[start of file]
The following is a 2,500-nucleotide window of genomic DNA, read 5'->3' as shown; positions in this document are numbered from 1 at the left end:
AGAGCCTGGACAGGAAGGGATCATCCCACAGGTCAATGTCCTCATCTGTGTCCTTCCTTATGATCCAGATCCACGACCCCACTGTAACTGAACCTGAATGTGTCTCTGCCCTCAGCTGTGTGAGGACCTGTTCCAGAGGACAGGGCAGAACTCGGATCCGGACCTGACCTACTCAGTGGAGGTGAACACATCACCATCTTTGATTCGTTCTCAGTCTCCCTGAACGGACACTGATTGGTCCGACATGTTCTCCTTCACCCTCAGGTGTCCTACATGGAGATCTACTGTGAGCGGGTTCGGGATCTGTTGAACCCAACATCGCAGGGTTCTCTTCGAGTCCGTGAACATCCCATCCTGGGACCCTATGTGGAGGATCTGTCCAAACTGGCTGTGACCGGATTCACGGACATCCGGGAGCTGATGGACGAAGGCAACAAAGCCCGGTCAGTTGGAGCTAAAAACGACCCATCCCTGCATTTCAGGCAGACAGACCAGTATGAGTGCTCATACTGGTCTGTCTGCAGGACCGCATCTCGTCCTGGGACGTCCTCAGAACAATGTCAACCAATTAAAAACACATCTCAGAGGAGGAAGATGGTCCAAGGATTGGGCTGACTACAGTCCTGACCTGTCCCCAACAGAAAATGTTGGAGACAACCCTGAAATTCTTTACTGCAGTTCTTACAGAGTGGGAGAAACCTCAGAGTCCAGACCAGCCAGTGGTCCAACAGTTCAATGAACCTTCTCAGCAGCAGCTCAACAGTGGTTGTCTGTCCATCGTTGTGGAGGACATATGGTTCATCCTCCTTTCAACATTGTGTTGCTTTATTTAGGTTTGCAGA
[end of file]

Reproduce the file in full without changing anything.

The following is a 2,500-nucleotide window of genomic DNA, read 5'->3' as shown; positions in this document are numbered from 1 at the left end:
AGAGCCTGGACAGGAAGGGATCATCCCACAGGTCAATGTCCTCATCTGTGTCCTTCCTTATGATCCAGATCCACGACCCCACTGTAACTGAACCTGAATGTGTCTCTGCCCTCAGCTGTGTGAGGACCTGTTCCAGAGGACAGGGCAGAACTCGGATCCGGACCTGACCTACTCAGTGGAGGTGAACACATCACCATCTTTGATTCGTTCTCAGTCTCCCTGAACGGACACTGATTGGTCCGACATGTTCTCCTTCACCCTCAGGTGTCCTACATGGAGATCTACTGTGAGCGGGTTCGGGATCTGTTGAACCCAACATCGCAGGGTTCTCTTCGAGTCCGTGAACATCCCATCCTGGGACCCTATGTGGAGGATCTGTCCAAACTGGCTGTGACCGGATTCACGGACATCCGGGAGCTGATGGACGAAGGCAACAAAGCCCGGTCAGTTGGAGCTAAAAACGACCCATCCCTGCATTTCAGGCAGACAGACCAGTATGAGTGCTCATACTGGTCTGTCTGCAGGACCGCATCTCGTCCTGGGACGTCCTCAGAACAATGTCAACCAATTAAAAACACATCTCAGAGGAGGAAGATGGTCCAAGGATTGGGCTGACTACAGTCCTGACCTGTCCCCAACAGAAAATGTTGGAGACAACCCTGAAATTCTTTACTGCAGTTCTTACAGAGTGGGAGAAACCTCAGAGTCCAGACCAGCCAGTGGTCCAACAGTTCAATGAACCTTCTCAGCAGCAGCTCAACAGTGGTTGTCTGTCCATCGTTGTGGAGGACATATGGTTCATCCTCCTTTCAACATTGTGTTGCTTTATTTAGGTTTGCAGA